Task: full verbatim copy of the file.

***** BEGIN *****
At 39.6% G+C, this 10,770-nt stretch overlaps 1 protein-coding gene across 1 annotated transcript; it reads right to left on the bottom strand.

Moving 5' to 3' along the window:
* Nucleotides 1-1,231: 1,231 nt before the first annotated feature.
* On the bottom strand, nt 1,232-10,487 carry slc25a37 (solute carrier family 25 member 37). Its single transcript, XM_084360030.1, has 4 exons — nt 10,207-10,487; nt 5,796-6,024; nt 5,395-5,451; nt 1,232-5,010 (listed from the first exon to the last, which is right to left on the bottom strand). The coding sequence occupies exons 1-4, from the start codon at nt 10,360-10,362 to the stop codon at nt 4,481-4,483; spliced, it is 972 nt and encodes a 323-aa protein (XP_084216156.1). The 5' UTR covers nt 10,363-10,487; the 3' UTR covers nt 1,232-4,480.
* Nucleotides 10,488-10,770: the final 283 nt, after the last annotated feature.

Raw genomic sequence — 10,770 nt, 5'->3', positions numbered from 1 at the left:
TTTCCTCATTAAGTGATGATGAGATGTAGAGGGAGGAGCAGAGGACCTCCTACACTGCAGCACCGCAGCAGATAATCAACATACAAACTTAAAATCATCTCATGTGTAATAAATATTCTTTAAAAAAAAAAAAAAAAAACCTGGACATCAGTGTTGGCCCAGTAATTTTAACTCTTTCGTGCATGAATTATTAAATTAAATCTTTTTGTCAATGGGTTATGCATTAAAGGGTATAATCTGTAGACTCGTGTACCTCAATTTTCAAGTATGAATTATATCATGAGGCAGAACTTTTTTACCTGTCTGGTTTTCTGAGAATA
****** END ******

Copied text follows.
At 39.6% G+C, this 10,770-nt stretch overlaps 1 protein-coding gene across 1 annotated transcript; it reads right to left on the bottom strand.

Moving 5' to 3' along the window:
* Nucleotides 1-1,231: 1,231 nt before the first annotated feature.
* On the bottom strand, nt 1,232-10,487 carry slc25a37 (solute carrier family 25 member 37). Its single transcript, XM_084360030.1, has 4 exons — nt 10,207-10,487; nt 5,796-6,024; nt 5,395-5,451; nt 1,232-5,010 (listed from the first exon to the last, which is right to left on the bottom strand). The coding sequence occupies exons 1-4, from the start codon at nt 10,360-10,362 to the stop codon at nt 4,481-4,483; spliced, it is 972 nt and encodes a 323-aa protein (XP_084216156.1). The 5' UTR covers nt 10,363-10,487; the 3' UTR covers nt 1,232-4,480.
* Nucleotides 10,488-10,770: the final 283 nt, after the last annotated feature.

Raw genomic sequence — 10,770 nt, 5'->3', positions numbered from 1 at the left:
TTTCCTCATTAAGTGATGATGAGATGTAGAGGGAGGAGCAGAGGACCTCCTACACTGCAGCACCGCAGCAGATAATCAACATACAAACTTAAAATCATCTCATGTGTAATAAATATTCTTTAAAAAAAAAAAAAAAAAACCTGGACATCAGTGTTGGCCCAGTAATTTTAACTCTTTCGTGCATGAATTATTAAATTAAATCTTTTTGTCAATGGGTTATGCATTAAAGGGTATAATCTGTAGACTCGTGTACCTCAATTTTCAAGTATGAATTATATCATGAGGCAGAACTTTTTTACCTGTCTGGTTTTCTGAGAATA